For the last several years, many RTW (ready-to-wear) tops have been made in this same fashion and quite frankly, I think its crappy looking!   No doubt it’s probably part of the trendy shabby chic look that is great when all you want to do is put on some comfy kick around clothes when you are canning peaches or something else messy and work intense but… I don’t want that look on garments that “I” make!  That’s just plain wrong!  Against my better senses though I went ahead and made the neck and arm bands the way the pattern instructions were given so I could live to tell about it!  In the end, I was not happy… not happy at all but it wasn’t the unfinished raw edges that were bugging me, it was trying to sew the 2 bands as one onto the neck and armholes and getting the finished edges equal widths from one another all the way around.  If that sounds confusing, I’m sorry, but I think it’s one of those things where you have to do it to really understand.


Anyways, after I finally felt I had those damn things sewn on the best I could manage (cuz that’s how I felt about them), I was nearing the end.  It was now time to cut the fabric off from underneath the lace and hem the top.   It must have taken me a half hour or more to so very carefully cut that fabric off and when I was nearing the end… the last little section… those nasty evil scissors took control and snipped a substantial hole in the lace!




It was over!  The four letter words came spilling out.  I hated my Kai scissors even though I loved them before I started cutting the fabric from underneath the lace.  I was more than pissed!  I contemplated many things in that moment… chopping the damn thing to pieces with my evil scissors, burning it, or better yet,  laying it out in the street and letting the cars have their way with it.  Then… after a deep breath and a little dread for fear of her disappointment, I went to tell my daughter what I had done.  All she said was  “that’s a bummer.”  Okay… wasn’t sure how to react to that!  Did this mean she understood or did she just not care.  It was a trap!  It was then my turn to say something.  So I did what I thought was the mature thing to do and said – I have enough fabric to make another one if you would like me to.  She was thrilled that I was willing but wondered if we could do something different with the finished look of the neck and arms.  Now that’s my girl!  She has taste!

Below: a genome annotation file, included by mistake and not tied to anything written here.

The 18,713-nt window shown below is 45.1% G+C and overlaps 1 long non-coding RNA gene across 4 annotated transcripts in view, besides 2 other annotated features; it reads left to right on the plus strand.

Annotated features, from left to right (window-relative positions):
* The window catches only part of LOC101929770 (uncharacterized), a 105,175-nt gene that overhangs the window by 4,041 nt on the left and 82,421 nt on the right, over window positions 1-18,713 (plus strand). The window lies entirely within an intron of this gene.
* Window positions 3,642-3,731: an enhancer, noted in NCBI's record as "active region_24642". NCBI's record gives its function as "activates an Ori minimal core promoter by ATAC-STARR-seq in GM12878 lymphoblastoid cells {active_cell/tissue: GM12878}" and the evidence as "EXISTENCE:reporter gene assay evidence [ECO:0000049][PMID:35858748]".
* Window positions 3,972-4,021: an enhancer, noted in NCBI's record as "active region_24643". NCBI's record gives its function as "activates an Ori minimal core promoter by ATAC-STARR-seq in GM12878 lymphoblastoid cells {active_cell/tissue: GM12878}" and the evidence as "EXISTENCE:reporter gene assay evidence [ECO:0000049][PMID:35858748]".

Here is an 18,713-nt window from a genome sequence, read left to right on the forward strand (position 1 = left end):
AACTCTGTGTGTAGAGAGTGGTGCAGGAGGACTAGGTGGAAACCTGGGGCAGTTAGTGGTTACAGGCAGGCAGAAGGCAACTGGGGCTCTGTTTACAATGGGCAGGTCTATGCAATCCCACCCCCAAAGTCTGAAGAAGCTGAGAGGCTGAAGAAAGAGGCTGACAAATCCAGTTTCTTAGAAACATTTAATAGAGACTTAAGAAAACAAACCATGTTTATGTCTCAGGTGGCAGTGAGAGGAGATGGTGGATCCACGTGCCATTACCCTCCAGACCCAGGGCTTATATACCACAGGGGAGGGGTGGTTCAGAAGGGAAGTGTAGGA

When I made the 2nd top, to change up the finished neck and armhole edges, I decided to just sew on bands like you see on a t-shirt.  To do this, I took tracing paper and traced over the wider width neck and armhole bands but re-drew the pattern width of  1  1/4 inches  to 2 1/2 inches.  The original band is 5/8 inch wide with a 5/8 seam equaling 1 1/4 inches so by doubling this you end up with a width of 2 1/2 inches.    After cutting them out, I just sewed the ends of each band together and then folded them in half lengthwise, wrong sides together so you have a circle and then applied them to the neck and armholes just like in the pattern instructions.


This is the neck band when finished…





And the arm bands…




Then it was time… being ooooh so careful, I cut the fabric off from behind the lace and it was a success.  Absolutely no holes!





Well, there you have it.  The photo shoot commenced this morning and I am happy to share with you the finished McCall’s 6705 top with my daughter wearing it!




The right side…




And the left side.




And one just because!




Calley really likes this top and wants one… or two… with long sleeves to wear this winter.  Minus the lace overlay of course which is just fine by me!


I have mentioned it before, but as a news update – with October creeping up and Halloween in its grasp, costumes are going to be my focus in some of my up and coming articles!  Hope you enjoy them.   As for September events, the October fest at Mt. Angel here in Oregon is next weekend and yes… I am going, with my sons!  They have a r-e-a-l-l-y big wine garden!

Salute!  Jessica

Leave a Reply

Your email address will not be published. Required fields are marked *